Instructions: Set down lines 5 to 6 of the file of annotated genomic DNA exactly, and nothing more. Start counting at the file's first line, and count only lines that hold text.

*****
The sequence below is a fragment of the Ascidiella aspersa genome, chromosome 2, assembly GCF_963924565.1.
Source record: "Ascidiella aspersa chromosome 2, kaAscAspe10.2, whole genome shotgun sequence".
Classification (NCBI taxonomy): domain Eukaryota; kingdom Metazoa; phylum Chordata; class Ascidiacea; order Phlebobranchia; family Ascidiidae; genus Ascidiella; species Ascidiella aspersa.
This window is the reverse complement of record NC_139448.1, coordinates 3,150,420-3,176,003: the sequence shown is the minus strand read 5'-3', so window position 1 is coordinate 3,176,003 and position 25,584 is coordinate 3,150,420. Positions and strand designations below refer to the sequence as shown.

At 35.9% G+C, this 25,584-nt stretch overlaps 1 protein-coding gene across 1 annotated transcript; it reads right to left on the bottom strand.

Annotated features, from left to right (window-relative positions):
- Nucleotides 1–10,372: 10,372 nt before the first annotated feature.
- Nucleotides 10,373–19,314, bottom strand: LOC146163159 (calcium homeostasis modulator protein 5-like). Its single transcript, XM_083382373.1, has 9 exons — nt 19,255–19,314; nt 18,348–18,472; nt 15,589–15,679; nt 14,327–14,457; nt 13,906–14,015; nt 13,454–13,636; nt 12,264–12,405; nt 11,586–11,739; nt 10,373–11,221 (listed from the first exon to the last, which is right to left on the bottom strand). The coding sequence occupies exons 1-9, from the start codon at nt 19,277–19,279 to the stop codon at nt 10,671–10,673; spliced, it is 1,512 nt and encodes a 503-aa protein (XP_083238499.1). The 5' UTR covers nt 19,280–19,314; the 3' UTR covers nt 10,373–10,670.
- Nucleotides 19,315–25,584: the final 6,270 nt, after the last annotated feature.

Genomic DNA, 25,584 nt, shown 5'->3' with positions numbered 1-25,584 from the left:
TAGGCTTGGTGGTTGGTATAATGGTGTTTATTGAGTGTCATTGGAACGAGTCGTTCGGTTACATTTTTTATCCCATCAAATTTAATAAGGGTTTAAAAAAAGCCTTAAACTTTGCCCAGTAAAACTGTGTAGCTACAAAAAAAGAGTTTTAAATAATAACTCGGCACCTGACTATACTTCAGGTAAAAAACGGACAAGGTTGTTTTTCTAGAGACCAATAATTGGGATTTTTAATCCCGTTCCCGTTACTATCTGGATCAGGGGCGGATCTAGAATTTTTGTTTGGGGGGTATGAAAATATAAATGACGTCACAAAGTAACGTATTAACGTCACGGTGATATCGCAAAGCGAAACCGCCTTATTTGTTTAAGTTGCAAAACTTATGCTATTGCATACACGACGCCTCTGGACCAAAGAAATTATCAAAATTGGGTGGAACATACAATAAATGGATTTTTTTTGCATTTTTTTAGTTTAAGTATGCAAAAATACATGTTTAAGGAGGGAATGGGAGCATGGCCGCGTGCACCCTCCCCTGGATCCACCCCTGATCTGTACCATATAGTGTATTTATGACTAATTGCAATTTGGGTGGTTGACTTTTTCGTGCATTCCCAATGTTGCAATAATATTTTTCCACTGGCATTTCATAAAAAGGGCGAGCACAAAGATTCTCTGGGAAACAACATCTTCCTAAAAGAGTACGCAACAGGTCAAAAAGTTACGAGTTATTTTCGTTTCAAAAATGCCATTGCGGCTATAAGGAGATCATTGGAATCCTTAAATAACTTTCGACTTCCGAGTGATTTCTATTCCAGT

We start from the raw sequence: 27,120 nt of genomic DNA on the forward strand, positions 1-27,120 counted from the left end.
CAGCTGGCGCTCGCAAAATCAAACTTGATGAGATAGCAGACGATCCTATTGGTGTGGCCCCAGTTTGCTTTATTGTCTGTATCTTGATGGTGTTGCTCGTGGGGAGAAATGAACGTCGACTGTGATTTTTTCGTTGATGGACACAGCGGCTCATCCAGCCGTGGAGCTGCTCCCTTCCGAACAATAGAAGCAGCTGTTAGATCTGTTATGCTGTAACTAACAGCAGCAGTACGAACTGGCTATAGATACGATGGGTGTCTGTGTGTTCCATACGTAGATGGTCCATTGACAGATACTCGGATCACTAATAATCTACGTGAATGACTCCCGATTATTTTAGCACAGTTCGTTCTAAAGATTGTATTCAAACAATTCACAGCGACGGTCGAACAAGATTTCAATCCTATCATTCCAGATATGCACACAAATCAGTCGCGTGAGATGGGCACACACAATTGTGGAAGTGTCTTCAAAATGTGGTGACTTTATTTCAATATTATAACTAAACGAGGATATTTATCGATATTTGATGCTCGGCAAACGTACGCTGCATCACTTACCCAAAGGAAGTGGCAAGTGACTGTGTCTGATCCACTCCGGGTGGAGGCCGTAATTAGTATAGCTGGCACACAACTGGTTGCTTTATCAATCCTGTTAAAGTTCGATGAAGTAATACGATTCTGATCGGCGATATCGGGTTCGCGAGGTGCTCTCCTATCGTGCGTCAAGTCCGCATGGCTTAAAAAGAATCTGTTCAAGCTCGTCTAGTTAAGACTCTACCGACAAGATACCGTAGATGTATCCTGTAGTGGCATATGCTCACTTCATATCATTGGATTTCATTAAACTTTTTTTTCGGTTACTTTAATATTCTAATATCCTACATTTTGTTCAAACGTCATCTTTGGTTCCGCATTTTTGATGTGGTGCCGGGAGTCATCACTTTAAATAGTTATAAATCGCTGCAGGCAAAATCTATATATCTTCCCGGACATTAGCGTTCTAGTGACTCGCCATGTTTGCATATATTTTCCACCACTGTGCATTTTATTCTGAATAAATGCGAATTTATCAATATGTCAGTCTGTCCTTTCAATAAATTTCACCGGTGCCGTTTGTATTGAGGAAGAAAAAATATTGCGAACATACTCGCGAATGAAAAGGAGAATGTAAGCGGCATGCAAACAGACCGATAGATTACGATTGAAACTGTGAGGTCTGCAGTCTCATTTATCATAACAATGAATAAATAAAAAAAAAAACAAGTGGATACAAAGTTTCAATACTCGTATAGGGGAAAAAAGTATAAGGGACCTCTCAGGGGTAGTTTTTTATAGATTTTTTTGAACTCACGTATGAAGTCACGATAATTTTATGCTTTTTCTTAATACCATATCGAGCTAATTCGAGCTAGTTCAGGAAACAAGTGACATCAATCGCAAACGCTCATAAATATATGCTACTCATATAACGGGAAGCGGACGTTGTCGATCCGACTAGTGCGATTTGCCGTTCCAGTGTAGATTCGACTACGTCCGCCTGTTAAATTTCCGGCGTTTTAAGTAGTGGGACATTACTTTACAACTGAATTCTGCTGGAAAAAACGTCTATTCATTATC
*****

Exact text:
At 35.9% G+C, this 25,584-nt stretch overlaps 1 protein-coding gene across 1 annotated transcript; it reads right to left on the bottom strand.

Annotated features, from left to right (window-relative positions):